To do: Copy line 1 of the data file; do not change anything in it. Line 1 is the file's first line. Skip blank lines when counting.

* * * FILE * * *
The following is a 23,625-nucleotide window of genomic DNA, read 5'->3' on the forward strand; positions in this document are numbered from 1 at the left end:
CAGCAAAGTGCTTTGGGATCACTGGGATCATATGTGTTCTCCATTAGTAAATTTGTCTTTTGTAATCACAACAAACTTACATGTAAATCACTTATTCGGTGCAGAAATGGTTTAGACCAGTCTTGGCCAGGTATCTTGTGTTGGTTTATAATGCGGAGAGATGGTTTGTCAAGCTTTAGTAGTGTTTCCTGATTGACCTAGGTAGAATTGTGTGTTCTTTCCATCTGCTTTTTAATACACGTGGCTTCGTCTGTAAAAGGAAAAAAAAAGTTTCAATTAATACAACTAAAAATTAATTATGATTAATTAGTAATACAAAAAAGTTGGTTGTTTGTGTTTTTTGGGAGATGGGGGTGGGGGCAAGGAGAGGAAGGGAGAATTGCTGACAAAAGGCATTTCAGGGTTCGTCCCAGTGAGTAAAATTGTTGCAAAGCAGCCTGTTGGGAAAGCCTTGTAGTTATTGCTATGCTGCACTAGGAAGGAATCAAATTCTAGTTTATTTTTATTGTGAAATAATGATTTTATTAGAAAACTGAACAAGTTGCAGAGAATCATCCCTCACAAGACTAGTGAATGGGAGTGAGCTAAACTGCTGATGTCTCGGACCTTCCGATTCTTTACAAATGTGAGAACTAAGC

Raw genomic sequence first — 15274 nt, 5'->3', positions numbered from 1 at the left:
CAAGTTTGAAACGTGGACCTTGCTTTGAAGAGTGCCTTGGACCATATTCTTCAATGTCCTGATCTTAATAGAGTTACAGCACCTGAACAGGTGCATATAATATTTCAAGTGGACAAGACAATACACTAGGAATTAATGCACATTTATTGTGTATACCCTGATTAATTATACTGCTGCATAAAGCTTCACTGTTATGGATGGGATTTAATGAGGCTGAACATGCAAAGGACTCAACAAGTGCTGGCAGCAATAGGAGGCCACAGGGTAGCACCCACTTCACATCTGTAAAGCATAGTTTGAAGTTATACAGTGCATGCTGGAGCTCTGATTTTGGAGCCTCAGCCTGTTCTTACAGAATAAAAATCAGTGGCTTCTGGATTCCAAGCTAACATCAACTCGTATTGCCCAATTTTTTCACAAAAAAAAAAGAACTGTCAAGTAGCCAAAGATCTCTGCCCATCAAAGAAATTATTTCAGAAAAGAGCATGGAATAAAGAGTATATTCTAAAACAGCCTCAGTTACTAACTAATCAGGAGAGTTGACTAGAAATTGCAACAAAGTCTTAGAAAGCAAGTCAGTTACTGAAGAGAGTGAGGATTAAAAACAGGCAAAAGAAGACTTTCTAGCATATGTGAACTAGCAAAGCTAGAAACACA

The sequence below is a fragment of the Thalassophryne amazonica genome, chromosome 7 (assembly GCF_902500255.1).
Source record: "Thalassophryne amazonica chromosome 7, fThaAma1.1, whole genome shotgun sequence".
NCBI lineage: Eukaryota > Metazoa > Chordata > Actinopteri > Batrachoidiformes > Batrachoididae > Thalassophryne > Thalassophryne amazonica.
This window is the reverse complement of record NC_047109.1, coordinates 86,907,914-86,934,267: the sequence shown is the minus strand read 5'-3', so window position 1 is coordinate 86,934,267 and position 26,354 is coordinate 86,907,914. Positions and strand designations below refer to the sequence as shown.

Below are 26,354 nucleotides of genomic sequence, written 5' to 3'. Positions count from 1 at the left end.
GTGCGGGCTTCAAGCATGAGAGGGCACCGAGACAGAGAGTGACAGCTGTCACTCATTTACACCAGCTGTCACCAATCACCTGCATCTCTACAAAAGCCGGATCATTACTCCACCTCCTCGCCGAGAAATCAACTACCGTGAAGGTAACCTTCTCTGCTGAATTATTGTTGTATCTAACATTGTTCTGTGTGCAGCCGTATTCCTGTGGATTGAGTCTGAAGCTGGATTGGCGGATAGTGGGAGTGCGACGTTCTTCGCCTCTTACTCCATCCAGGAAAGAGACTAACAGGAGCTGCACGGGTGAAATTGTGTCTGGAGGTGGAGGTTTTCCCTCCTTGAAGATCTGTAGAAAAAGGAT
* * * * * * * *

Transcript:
The following is a 23,625-nucleotide window of genomic DNA, read 5'->3' on the forward strand; positions in this document are numbered from 1 at the left end: